A Life-Changing Critically High Diabetes Diagnosis

Diabetes Definition
Image courtesy of Diabetes Living Today.

This post is a hybrid re-post from my food blog (April) and my hiking blog (June), where I have previously shared about my diagnosis. Since those posts, some aspects of my diagnosis and treatment have changed.

The ongoing challenges and discoveries in this diabetic journey have prompted this already overextended blogger to yes…start another blog, about my diabetes.

There is so much about this disease to learn, and so many frustrations. I need someplace to talk about it without cluttering up my other blogs and my Facebook stream. And if my journey can help even one other person, it’s worth the extra blogging time.

My Diagnosis

On April 14, 2014, my life changed. That is the day that my husband Jeff and I went together to my doctor’s office early in the morning to learn the results of the full physical my doctor performed on me a few days prior, on April 10th. During the actual physical, when I described my symptoms, the doctor initially suspected a hyperactive thyroid. When she got my lab results back that morning, my doctor was shocked.

The doctor diagnosed me with a very extreme case of Type 2 Diabetes, along with extremely high cholesterol. I would never in a million years think this would be my diagnosis. The doctor was very upset when she went over my lab work with me. My A1C was 15! (I recently learned it was actually 15.8, almost a 16!) To put that in context, diabetics should be at A1C 7 or lower, and a 13 is considered dangerously high. My doctor said that in 30 years of practicing medicine, she has never had a patient at that level. She couldn’t believe I hadn’t lapsed into a diabetic coma. My cholesterol was sky high (378!). My resting heart rate was the highest she’d ever encountered. She said I was near cardiac arrest. She said I was at fatally high A1C and cholesterol levels. She said I am the healthiest looking unhealthy person she has ever treated. She said I would die if we did not start lowering these levels fast, and if I did not take my condition seriously.

The Symptoms

Jeff and I have been avid hikers since we started dating in 2008. Our 2009 honeymoon was planned around a hiking and outdoors vacation to the Canadian Rockies. Until about a year ago, we spent just about every weekend hiking, pushing for longer distances and higher elevation gains, and making really good progress at that. But during our fall 2011 hiking vacation in the Smoky Mountains, I noticed my energy and endurance starting to wane. I was also a bit heavier then, so I attributed that as the cause. By summer 2012 and definitely 2013, I was starting to struggle on even the easiest hikes. I would really huff and puff and tucker out. My energy was way down. I always felt exhausted. I wasn’t sleeping well (chronic insomnia), so I woke up exhausted. I’d get really cranky on the trail because I could feel my blood sugar dropping and needed to snack a lot. On our vacation to New Orleans in September 2013, my feet kept swelling (humidity, right?).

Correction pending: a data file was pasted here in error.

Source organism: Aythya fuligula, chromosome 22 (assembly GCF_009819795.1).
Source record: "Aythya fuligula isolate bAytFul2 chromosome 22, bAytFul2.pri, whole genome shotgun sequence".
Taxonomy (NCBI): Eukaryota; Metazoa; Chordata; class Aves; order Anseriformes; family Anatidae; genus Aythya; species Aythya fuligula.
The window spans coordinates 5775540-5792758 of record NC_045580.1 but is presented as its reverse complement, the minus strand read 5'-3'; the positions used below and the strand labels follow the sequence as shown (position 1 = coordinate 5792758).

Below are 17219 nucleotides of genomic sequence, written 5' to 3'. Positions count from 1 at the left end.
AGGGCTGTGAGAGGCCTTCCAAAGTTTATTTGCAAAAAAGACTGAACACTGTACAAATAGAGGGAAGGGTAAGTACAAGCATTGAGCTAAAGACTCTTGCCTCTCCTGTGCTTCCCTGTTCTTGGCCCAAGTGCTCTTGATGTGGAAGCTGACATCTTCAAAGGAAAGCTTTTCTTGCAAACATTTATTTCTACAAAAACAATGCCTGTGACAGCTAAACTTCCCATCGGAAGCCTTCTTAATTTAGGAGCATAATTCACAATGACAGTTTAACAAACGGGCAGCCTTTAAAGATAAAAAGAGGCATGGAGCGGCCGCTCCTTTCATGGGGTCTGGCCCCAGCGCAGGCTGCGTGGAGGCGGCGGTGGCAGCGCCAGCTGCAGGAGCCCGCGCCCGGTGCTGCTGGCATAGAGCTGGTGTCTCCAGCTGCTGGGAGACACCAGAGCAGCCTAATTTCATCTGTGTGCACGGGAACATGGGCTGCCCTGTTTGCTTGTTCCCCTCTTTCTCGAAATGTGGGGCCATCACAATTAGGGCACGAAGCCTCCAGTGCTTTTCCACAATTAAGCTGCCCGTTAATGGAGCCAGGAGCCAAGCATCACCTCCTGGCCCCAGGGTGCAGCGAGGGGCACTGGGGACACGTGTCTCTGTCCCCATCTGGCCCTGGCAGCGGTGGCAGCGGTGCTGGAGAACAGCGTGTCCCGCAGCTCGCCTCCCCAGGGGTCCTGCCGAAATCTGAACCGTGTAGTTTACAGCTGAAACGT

We attributed this to many things. The insomnia and exhaustion were due to stress and being overworked (even though my high stress couple of years on a big website redesign project at work wrapped up in January 2013). Overextending myself on volunteer activities. Not regularly walking every morning anymore, so not in good cardio shape (again, due to the exhaustion and lack of sleep). Getting older. I was thin and appeared to be in good healthy condition. It couldn’t be anything serious.

2013 New Orleans Trip
September 2013, at my Weight Watchers goal weight (size 8). Attending the Saints Monday Night Football game during our New Orleans vacation.

What I didn’t tell my husband were the other symptoms that started regularly kicking in around October, November, and December of 2013. My feet and ankles were swelling a lot, almost every day at work. My arms and wrists tingled (I work, live, and breathe on computers…carpal tunnel, right?). My up-close vision got blurry. I experienced gut-wrenching (literally) burning stomach pains on a regular basis, which only went away after eating something. After eating our way through Louisiana and Mississippi for 10 days, my husband gained 10 pounds while I lost weight. Around the holidays, I noticed that I could eat whatever I wanted, in whatever quantity I wanted, and I kept losing weight (this was hard to notice at first, because I’d been back on Weight Watchers for a good year, and had very gradual weight loss). I felt like I was in a constant mental fog, and like I was always moving in slow motion. The past year, my normally bouncy full head of hair changed and thinned out (my hairdresser of 10+ years kept telling me to have my doctor check my thyroid). Everyone thought I had a hyperactive thyroid.

Buckhorn Lodge, January 2014
At a swanky event at the Buckhorn Lodge in Mount Baldy, January 2014 (size 6). I’ll be happy if I can return to this healthier weight and size.